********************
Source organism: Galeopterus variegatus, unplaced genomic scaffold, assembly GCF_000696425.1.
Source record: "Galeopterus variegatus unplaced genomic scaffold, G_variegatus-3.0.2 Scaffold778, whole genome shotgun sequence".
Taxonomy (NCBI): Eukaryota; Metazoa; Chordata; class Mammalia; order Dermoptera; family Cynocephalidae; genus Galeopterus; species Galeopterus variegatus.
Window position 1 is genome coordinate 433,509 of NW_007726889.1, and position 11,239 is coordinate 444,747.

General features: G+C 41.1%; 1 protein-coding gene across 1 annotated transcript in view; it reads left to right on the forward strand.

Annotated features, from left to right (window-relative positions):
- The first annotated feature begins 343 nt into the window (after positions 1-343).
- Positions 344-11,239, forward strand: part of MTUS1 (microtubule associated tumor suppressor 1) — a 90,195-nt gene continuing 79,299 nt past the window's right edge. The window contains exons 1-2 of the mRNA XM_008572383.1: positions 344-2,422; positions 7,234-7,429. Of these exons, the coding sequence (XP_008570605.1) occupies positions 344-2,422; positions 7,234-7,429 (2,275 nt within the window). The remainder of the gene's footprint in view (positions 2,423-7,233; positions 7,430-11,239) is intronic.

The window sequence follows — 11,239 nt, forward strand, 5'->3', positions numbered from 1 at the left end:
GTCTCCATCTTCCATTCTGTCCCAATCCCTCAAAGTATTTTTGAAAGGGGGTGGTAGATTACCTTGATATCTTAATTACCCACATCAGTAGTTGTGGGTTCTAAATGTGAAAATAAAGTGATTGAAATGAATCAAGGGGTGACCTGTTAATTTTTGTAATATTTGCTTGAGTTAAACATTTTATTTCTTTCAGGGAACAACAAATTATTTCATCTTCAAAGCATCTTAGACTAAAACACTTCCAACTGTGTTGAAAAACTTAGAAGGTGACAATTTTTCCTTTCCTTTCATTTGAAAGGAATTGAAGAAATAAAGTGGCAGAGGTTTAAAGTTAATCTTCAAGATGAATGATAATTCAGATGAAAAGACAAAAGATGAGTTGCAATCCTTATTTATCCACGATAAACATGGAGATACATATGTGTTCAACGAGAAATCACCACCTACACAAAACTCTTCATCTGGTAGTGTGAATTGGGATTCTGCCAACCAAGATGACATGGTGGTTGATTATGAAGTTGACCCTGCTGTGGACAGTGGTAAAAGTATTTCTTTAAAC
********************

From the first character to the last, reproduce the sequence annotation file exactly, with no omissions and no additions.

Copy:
Source organism: Galeopterus variegatus, unplaced genomic scaffold, assembly GCF_000696425.1.
Source record: "Galeopterus variegatus unplaced genomic scaffold, G_variegatus-3.0.2 Scaffold778, whole genome shotgun sequence".
Taxonomy (NCBI): Eukaryota; Metazoa; Chordata; class Mammalia; order Dermoptera; family Cynocephalidae; genus Galeopterus; species Galeopterus variegatus.
Window position 1 is genome coordinate 433,509 of NW_007726889.1, and position 11,239 is coordinate 444,747.

General features: G+C 41.1%; 1 protein-coding gene across 1 annotated transcript in view; it reads left to right on the forward strand.

Annotated features, from left to right (window-relative positions):
- The first annotated feature begins 343 nt into the window (after positions 1-343).
- Positions 344-11,239, forward strand: part of MTUS1 (microtubule associated tumor suppressor 1) — a 90,195-nt gene continuing 79,299 nt past the window's right edge. The window contains exons 1-2 of the mRNA XM_008572383.1: positions 344-2,422; positions 7,234-7,429. Of these exons, the coding sequence (XP_008570605.1) occupies positions 344-2,422; positions 7,234-7,429 (2,275 nt within the window). The remainder of the gene's footprint in view (positions 2,423-7,233; positions 7,430-11,239) is intronic.

The window sequence follows — 11,239 nt, forward strand, 5'->3', positions numbered from 1 at the left end:
GTCTCCATCTTCCATTCTGTCCCAATCCCTCAAAGTATTTTTGAAAGGGGGTGGTAGATTACCTTGATATCTTAATTACCCACATCAGTAGTTGTGGGTTCTAAATGTGAAAATAAAGTGATTGAAATGAATCAAGGGGTGACCTGTTAATTTTTGTAATATTTGCTTGAGTTAAACATTTTATTTCTTTCAGGGAACAACAAATTATTTCATCTTCAAAGCATCTTAGACTAAAACACTTCCAACTGTGTTGAAAAACTTAGAAGGTGACAATTTTTCCTTTCCTTTCATTTGAAAGGAATTGAAGAAATAAAGTGGCAGAGGTTTAAAGTTAATCTTCAAGATGAATGATAATTCAGATGAAAAGACAAAAGATGAGTTGCAATCCTTATTTATCCACGATAAACATGGAGATACATATGTGTTCAACGAGAAATCACCACCTACACAAAACTCTTCATCTGGTAGTGTGAATTGGGATTCTGCCAACCAAGATGACATGGTGGTTGATTATGAAGTTGACCCTGCTGTGGACAGTGGTAAAAGTATTTCTTTAAAC